That’s the inherent positive side of horns. The negative side, unfortunately, is also built into them.

Because of horn-loading, the very high-pressure soundwaves generated in the horn’s throat are literally reflected off the throat walls. Any irregularities in those walls (any bumps or dips or material or structural resonances) and any high-Q resonances in the drivers themselves (when a compression driver is run out-of-passband, it decouples from the horn, particularly in its lower frequencies, generating distortion) will add a characteristic turbulence to the signal that ends up being amplified along with the music. The sonic result of this added distortion is the “cupped hands” or “horn coloration” that you typically hear on P.A. systems—like someone talking with his hands so tightly cupped around his mouth that they slightly pinch his nose. Such colorations also have the psychoacoustic side effect of localizing the drivers, making them sound even more like individual tubes than like a coherent loudspeaker system.

Additionally, though properly designed horns are inherently phase-correct transducers, the various resonances of the materials the horns are made of and the necessarily (because of the physical size of the tubes) much wider disposition of the drivers in space vis-à-vis each other can make overall time/phase/frequency coherence a dicey proposition. The small cone and dome drivers of a latter-day dynamic loudspeaker are typically located to the exact micrometer on a baffle—to ensure a time/phase/frequency-coherent wavelaunch. Though the positioning of drivers in a horn system is also mathematically precise, the horns’ physical size, their inherent resonances, and, paradoxically, their more highly directional wavelaunch tend to work against such coherence at normal seating distances, once again making you increasingly aware that you’re listening to separate drivers playing in separate frequency ranges.

Nowhere is this sense of incoherence more prominent than in the bass, which in many contemporary horn systems (such as the Avantgarde Trio Compact I owned and used in the late nineties) is often handled by a conventional cone subwoofer. Seamlessly matching a cone subwoofer to an ultra-fast, ultra-clean, ultra-high-sensitivity horn system via conventional means is about as tough a task as you can set yourself in high-end audio. Even the best direct-radiating cone subs will seem slightly sluggish off-the-line compared to the super-charged engine of the horn-loaded drivers. Plus, as is the case with any subwoofer, you have the extremely tricky issue of crossover slope/point to negotiate, plus the little matter of dispersion pattern, which is highly directional and relatively room-independent in a horn and (up to a certain frequency) omnidirectional and highly room-dependent in a sub.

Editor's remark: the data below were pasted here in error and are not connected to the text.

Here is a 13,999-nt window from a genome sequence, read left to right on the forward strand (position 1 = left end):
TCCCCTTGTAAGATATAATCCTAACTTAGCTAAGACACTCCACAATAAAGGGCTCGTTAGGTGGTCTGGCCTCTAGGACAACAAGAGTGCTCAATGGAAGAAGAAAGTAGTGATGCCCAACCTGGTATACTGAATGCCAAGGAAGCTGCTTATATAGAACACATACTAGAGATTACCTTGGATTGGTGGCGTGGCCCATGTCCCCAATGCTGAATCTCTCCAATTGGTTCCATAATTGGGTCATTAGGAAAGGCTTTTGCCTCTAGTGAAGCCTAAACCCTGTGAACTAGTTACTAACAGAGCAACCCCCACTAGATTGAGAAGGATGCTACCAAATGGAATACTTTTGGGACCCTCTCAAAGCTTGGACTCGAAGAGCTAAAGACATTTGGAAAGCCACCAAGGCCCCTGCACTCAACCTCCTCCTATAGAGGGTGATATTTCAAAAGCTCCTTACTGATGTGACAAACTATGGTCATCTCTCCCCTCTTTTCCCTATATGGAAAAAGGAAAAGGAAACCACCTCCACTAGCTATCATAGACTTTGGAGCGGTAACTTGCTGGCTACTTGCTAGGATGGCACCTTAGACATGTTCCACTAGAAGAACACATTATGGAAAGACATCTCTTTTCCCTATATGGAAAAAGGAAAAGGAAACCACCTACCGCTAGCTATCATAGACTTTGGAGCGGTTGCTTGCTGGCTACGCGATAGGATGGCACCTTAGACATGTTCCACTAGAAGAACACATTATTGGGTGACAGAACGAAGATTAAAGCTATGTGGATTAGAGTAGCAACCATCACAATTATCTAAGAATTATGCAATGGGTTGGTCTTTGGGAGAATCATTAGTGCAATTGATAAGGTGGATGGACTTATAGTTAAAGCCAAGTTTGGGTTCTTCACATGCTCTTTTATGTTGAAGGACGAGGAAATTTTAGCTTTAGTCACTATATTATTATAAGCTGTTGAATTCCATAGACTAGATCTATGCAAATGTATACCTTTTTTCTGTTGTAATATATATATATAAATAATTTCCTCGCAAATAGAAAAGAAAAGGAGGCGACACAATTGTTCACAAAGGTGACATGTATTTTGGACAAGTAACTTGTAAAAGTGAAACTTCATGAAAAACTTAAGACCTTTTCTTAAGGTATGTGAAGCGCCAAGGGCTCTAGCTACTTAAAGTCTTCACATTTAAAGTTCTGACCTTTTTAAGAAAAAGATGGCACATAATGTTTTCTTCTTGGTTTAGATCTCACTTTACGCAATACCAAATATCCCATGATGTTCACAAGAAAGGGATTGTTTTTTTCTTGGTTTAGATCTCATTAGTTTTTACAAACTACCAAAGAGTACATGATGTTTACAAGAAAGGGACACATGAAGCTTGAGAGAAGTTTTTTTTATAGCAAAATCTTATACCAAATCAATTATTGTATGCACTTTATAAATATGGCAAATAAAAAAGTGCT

The horn loudspeaker’s inherent strengths and weaknesses have remained more or less the same for decades. Some people can live with those weaknesses simply because of the strengths. I can’t. And I spent nearly three years trying to do so back in the late nineties with the original Avantgarde Trio Compacts.

However, something marvelous has happened to horn loudspeakers in the last few years: DSP. Although you might think (correctly) that I’m the last guy on earth who would celebrate anything digital, I have to admit that horn loudspeakers, such as the Magico Ultimate III and Avantgarde Zero-1, make far and away the best case I’ve ever heard for DSP. There is simply no analog way to completely correct a horn’s built-in amplitude, phase, and impulse nonlinearities (or to blend horns with a dynamic woofer). But there is a digital way to do all these things. Computerized crossovers can generate slopes of such complexity and sophistication that—given the proper programming—drivers that don’t typically cohere seamlessly and colorlessly can be made to cohere seamlessly and colorlessly. When DSP is implemented in a no-holds-barred, five-way horn system like the U3, where structural resonances have also been eliminated and drivers are never asked to work outside their passbands, the results are thrilling. 

Here is what the Ultimate III can do that no other horns I've heard (save for the Avantgarde Zero-1, which is also DSP’d) can: largely disappear as a sound source. The blend of drivers is so seamless, the soundstage so wide and deep, the top-to-bottom tonal balance so neutral, the imaging so natural, the transparency and resolution so very high that the U3 sounds more like a Quad 57 than a typical horn system, until, of course, changes in intensity come along and then you get what no other kind of speaker can give you quite as realistically—the dynamic range of the real thing.